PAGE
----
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GSC misunderstands new IAP Policy Committee evaluation

We would like to offer a few comments regarding the Graduate Student Council's dissatisfaction with the Independent Activities Period Policy Committee's interim report ["GSC criticizes report," Oct. 2].

The GSC felt that graduate students were not adequately mentioned in the report, and therefore the IAPPC was not concerned with the needs of graduate students. This could not be further from the truth.

The report was prepared at the request of the Committee on the Undergraduate Program. It reviews the results of a two-year experiment, mandated by the CUP, to strengthen IAP, specifically in terms of meaningful faculty contact with undergraduate students.

It was not meant to be a compendious survey of all aspects of the current state of IAP, nor did its language imply any policy change which would exclude the concerns and needs of graduate students. The IAPPC understands that IAP is intended to serve -- and draw strength from -- all members of the MIT community, including students, staff, and other employees.

The GSC, however, seems to misunderstand the role of the IAPPC, which is to help community members organize and lead IAP activities. The report states that faculty should lead more activities and that the academic departments should play a larger role in insuring faculty involvement.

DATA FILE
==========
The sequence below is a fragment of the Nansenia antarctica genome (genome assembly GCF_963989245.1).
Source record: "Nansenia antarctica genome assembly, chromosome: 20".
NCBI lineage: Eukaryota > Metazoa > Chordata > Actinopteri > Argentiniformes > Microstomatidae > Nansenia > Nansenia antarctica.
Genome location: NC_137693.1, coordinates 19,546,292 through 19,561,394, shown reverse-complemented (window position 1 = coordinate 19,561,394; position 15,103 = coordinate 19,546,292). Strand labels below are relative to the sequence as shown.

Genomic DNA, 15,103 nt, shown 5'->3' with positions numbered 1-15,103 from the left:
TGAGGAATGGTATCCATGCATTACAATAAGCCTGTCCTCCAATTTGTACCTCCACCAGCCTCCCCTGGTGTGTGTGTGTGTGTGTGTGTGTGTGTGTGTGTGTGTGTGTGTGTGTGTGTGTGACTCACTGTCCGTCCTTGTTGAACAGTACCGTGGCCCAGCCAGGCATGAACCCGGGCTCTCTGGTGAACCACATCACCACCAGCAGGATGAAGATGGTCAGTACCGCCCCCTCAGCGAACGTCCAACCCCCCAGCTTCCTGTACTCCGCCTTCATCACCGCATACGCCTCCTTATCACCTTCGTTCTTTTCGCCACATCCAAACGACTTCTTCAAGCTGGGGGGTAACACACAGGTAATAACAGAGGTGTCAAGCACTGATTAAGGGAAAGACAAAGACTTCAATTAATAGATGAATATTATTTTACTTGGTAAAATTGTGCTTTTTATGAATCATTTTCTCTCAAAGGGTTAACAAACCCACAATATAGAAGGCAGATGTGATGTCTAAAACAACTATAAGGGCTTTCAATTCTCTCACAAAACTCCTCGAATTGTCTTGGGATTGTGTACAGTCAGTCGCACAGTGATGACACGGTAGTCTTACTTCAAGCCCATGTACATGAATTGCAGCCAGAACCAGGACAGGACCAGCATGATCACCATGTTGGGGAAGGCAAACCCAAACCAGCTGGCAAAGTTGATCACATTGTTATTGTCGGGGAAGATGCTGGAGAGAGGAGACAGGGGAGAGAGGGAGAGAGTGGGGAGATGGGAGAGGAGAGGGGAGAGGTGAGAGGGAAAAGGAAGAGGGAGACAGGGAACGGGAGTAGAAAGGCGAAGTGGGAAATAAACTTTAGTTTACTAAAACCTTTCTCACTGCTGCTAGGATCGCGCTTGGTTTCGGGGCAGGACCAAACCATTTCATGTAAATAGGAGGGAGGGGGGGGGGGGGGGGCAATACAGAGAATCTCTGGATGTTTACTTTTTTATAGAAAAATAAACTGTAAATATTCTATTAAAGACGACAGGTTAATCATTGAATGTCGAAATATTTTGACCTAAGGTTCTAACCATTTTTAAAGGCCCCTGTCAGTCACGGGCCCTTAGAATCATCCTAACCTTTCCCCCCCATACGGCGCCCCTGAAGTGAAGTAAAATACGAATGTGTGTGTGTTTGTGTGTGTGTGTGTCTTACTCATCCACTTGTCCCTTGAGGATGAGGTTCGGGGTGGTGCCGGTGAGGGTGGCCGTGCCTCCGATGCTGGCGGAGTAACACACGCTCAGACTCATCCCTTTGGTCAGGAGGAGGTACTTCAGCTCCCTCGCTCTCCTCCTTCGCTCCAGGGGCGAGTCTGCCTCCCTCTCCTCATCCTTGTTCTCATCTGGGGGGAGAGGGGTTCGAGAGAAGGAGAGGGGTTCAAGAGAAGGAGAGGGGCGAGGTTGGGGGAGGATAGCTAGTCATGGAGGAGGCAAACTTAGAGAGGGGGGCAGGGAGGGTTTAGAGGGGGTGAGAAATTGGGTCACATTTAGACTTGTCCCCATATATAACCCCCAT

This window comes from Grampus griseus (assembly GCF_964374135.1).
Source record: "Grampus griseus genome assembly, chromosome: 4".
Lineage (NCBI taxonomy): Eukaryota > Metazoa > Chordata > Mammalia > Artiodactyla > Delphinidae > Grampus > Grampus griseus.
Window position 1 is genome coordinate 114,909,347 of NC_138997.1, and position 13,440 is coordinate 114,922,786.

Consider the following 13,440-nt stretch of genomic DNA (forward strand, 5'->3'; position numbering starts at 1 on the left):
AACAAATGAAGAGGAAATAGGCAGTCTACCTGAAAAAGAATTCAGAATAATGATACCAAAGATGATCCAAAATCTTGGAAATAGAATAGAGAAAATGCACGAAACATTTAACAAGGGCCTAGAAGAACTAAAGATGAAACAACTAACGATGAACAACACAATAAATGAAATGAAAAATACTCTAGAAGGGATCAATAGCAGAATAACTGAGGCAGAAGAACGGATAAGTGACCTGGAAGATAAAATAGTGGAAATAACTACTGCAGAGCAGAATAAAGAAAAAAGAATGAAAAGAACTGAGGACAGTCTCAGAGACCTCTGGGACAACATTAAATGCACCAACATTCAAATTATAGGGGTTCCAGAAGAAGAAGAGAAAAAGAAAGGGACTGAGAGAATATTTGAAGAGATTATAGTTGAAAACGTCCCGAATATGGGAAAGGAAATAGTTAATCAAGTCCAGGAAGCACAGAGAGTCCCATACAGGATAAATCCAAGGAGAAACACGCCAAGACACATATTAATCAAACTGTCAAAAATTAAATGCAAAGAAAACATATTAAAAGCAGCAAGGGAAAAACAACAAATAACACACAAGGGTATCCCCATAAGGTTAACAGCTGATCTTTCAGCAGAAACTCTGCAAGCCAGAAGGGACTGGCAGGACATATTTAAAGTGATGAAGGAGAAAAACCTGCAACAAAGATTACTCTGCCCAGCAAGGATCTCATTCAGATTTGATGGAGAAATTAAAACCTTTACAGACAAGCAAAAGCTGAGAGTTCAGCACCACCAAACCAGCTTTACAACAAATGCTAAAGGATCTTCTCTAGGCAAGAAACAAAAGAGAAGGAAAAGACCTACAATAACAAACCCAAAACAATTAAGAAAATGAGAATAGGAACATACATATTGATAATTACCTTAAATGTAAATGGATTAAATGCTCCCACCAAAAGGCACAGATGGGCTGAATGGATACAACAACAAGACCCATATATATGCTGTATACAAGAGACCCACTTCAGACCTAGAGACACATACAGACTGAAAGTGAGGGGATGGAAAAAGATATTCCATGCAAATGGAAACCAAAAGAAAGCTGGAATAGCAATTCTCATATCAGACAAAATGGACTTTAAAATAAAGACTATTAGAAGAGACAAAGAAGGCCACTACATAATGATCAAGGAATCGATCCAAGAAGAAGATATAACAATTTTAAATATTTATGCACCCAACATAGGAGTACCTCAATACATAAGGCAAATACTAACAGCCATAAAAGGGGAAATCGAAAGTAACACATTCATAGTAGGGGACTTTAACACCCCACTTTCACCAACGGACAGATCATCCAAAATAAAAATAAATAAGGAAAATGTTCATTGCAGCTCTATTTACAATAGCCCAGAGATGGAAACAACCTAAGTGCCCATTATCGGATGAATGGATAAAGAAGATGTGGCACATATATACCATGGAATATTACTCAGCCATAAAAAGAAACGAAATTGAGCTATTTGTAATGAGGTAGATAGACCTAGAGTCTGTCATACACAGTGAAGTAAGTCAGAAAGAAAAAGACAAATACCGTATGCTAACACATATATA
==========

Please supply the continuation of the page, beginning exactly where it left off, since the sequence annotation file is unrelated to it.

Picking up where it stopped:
Graduate student dissatisfaction with the faculty offerings should be addressed to the departments, with the IAPPC helping to resolve any shortcomings.

In addition, any other inadequacies in the IAP offerings for graduate students can be dealt with through activities led by graduate students themselves. This is, after all, the whole point of IAP -- if something is missing, individuals have to take the initiative to fill the gap.

The IAPPC is not there to offer activities which people want. It is there to help people offer these activities.

The IAPPC also needs to know how the MIT community is benefiting from IAP. During the past two years, considerable manpower was expended by the Undergraduate Academic Support Office in producing and collating the surveys which helped gauge undergraduate reaction to IAP.

There is definitely a need for similar information about graduate students. The IAPPC invites the GSC to help collect this information and use it to improve future IAPs for graduate students.

Anand Mehta G->

Travis Merritt->

Associate Dean->

for Student Affairs->